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“Vicksburg is the nail head that holds the South’s two halves together…Vicksburg is the key”

Two statements, two Presidents, both aware of the importance of the city on the Mississippi River. President Davis knew it was vital to hold the city for the Confederacy to survive. President Lincoln wanted the key to gain control of the river and divide the South. Vicksburg National Military Park commemorates this campaign and its significance as a critical turning point of the Civil War. National Parks Service

Up until now most of the parks we’d visited were the more of the natural scenic parks rather than historical parks; however, we have several of these historical parks and monuments planned for 2013. We started with Vicksburg National Military Park in Vicksburg, Mississippi. The park preserves the site of the Battle of Vicksburg of the American Civil War.

The park itself was quite nice — lots of rolling green hills dotted with monuments and informational signs which detailed where particular events occurred.

Over 1700 monuments, plaques, tablets, and markers were originally slated to be placed on park grounds. In addition to those never sited, several hundred tablets and markers have been removed, damaged, or lost over the years. Currently, over 1350 of these commemorative features have been documented as still present within official park boundaries or on former park lands. – National Parks Service

Many of the monuments represent particular states which were involved in the Civil War. The one below is Louisiana.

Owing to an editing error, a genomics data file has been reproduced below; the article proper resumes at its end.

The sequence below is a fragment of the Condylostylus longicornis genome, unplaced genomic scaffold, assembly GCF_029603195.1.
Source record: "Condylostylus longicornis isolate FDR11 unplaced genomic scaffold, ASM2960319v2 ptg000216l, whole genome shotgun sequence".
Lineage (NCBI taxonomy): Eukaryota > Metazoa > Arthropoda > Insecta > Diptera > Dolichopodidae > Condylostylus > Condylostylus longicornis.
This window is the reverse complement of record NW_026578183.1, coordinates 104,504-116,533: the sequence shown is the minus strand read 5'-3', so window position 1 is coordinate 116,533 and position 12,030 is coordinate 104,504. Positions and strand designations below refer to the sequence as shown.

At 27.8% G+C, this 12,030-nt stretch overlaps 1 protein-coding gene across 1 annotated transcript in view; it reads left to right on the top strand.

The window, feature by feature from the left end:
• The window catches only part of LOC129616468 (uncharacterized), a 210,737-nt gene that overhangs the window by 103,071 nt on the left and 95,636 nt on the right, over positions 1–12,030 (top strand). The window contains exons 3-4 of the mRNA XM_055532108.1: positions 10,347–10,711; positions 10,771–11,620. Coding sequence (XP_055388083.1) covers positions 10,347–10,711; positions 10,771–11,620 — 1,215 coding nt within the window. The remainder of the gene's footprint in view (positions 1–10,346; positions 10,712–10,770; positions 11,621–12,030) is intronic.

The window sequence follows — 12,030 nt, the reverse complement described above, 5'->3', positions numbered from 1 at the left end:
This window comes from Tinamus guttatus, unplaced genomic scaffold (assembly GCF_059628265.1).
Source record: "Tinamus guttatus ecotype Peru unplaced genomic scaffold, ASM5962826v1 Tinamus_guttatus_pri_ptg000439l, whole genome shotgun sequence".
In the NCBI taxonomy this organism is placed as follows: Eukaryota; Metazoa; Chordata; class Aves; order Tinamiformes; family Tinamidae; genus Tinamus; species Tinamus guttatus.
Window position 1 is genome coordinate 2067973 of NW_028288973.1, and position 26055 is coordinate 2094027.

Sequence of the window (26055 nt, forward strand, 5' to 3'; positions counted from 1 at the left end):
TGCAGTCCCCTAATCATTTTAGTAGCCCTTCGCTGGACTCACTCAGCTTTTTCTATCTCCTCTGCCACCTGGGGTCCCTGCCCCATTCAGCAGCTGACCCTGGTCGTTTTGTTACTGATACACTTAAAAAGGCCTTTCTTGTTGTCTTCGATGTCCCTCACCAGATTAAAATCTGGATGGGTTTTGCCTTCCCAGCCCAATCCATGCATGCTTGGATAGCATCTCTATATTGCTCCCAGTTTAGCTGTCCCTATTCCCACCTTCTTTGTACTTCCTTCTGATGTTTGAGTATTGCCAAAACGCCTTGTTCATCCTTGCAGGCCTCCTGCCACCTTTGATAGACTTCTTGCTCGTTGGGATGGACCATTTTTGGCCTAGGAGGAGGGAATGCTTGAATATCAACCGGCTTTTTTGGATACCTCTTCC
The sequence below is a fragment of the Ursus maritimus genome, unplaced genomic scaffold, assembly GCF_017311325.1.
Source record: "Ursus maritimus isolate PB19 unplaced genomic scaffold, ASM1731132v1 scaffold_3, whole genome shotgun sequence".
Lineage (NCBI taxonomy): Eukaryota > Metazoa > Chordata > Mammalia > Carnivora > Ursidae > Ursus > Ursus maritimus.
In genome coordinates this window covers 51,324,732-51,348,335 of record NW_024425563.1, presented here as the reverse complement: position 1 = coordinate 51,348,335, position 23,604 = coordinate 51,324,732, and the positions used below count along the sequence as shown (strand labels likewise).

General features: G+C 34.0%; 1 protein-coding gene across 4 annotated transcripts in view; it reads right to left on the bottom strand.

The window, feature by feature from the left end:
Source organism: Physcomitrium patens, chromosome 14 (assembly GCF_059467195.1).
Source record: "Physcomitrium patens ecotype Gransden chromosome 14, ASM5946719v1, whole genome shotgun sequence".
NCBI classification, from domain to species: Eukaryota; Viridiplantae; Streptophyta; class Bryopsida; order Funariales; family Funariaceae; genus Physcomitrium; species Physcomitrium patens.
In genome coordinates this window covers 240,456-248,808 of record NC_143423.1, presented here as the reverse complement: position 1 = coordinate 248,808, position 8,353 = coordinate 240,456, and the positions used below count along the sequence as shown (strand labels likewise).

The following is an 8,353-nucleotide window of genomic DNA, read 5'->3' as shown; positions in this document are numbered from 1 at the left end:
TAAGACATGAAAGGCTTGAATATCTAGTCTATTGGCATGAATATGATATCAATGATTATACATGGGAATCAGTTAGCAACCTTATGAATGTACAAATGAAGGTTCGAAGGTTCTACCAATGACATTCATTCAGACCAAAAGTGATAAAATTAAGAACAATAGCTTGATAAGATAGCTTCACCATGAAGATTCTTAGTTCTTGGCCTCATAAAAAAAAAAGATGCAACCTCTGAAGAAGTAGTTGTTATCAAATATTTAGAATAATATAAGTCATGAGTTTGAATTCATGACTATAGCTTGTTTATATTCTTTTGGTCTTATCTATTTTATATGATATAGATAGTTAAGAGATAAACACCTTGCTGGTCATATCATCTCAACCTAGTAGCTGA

Above, the Louisiana monument with some sort of strange flower I found. I really have no idea what it is.

Anyway, our first evening we arrived after the main park road had closed at 5pm. We were a little disappointed we couldn’t drive the park loop at sunset, but instead we took a nice 3 mile walk around the first loop in the park. There are about 16 miles of tour road in Vicksburg, and while they shut the gate to cars, a lot of people were in there after close walking their dogs and jogging.

Above, a statue of Andrew Hickenlooper. Below, a detail shot of one of the monuments, I believe it was Ohio.

After our sunset walk we crossed the street to our hotel and went to be after the long day of driving.

The next morning we decided to drive the park loop as soon as it opened (8am). We drove most of the northern loop (part of which we had walked the night before), and the entire southern loop. We accidentally made a wrong turn on the northern loop so we missed a few things we ended up revisiting later.

The structure below is a memorial for Illinois.

Above, a road with signs illustrating Ewing’s approach. Below, the Mississippi monument.

This trip was another one we planned around Travis’s business trips — he needed to visit Alabama so we got a hotel walking distance from Vicksburg so he could do his work while I wandered the park by myself. After our morning drive he headed off to work while I spent most of the day doing nothing in the hotel.

In the late afternoon, I decided to go walk the southern loop (about 3 miles) to photograph some of the monuments were lit unfavorably in the morning.

Below, the Texas monument.

And above, Illinois.

I completed my tour just before Travis returned from Alabama, and we decided to head back out for another sunset walk.

Our final morning in Vicksburg we took another drive around the park, this time actually making the full northern loop to visit all of the monuments and the U.S.S. Cairo museum.

Above, the U.S.S. Cairo Museum, which is featured on the America the Beautiful National Parks coin.

The USS Cairo was sunk by a Confederate torpedo (mine) on December 12, 1862, in the Yazoo River, 13 miles north of Vicksburg. It was located and identified in 1956 and raised in on December 12, 1964. – National Parks Service

Below, a view of the Vicksburg National Cemetary.

We enjoyed our first visit to one of the historical parks in the America the Beautiful coin series. I’m personally not a huge history person, but Travis enjoys it enough for both of us. Plus it gives him something to do (read the placards) while I take photos.

We plan to visit Gettysburg National Military Park and Fort McHenry National Monument and Historic Shrine in the next couple months.

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